As for other “lost” books or books that are referred to by inspired writings, it is important to understand that inspired writers often referred to secular writings in order to further verify their point. In so doing there is no suggestion that the writings they have referenced are inspired. On the other hand, Jesus and the apostles repeatedly verified the canon of the Old Testament. See Luke 24:44; John 10:34-35; Matthew 19:4-5 along with a host of other passages that are referred to beginning with the words, “It is written…”

Finally, it is important to note that Jesus promised that His words would never pass away (Matthew 24:35). Jesus promised the apostles that when the Holy Spirit came upon them, He would guide them into “all truth.” Nothing would be left out. Though Paul and others wrote epistles that we do not have today, these epistles were not necessary in delivering “all truth.” Further, Peter stated that the word of God would live and abide forever (I Peter 1:23-24).

A final thought that pertains to this general category

In connection with the questions concerning the end of the Old Covenant, it is important to bring into consideration II Corinthians 3:4-14. This passage clearly identifies the Ten Commandments as being part of a covenant that was “passing away” and eventually “abolished.” It did not have the glory of the covenant brought in by the “Spirit.”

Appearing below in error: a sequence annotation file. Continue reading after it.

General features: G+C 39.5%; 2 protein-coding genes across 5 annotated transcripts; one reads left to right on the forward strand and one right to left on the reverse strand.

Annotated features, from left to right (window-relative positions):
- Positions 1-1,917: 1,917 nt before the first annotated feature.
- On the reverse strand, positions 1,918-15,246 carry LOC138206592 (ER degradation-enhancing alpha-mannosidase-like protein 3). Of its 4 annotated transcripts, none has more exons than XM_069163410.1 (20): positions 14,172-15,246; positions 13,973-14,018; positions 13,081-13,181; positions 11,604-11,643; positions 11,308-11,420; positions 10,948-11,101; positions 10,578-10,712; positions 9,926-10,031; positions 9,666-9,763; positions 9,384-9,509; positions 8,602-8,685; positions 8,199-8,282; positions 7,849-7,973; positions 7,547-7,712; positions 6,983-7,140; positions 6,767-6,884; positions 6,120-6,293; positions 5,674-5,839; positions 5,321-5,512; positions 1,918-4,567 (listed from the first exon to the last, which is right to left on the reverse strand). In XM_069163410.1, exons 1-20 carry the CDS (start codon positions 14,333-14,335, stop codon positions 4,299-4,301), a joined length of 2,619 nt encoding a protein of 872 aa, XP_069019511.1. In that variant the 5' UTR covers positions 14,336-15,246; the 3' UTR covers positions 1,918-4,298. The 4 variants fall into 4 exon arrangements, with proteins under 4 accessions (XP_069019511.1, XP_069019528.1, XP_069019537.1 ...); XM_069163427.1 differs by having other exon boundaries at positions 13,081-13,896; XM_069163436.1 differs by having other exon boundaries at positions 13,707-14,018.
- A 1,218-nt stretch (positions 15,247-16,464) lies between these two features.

Paul proves his point by referring to the fading brilliance of Moses’ face after he had gone in before the Lord. The rebuttal by those who adhere to the Sabbath command is to deny that “the ministry of death, written and engraved on stones” is the Ten Commandments. Instead, it is affirmed that this refers to the stones of blessing and cursing that was erected on Mt. Ebal and Mt. Gerizim after the Israelites entered the land of Canaan.

This, however, cannot be since Moses was dead by the time Israel entered Canaan and set these stone up on these mountains. The stones referred to by Paul can only be the Ten Commandments because this is what is referred to when Moses’ face shone after coming down from the mountain (See Exodus 34:27-29).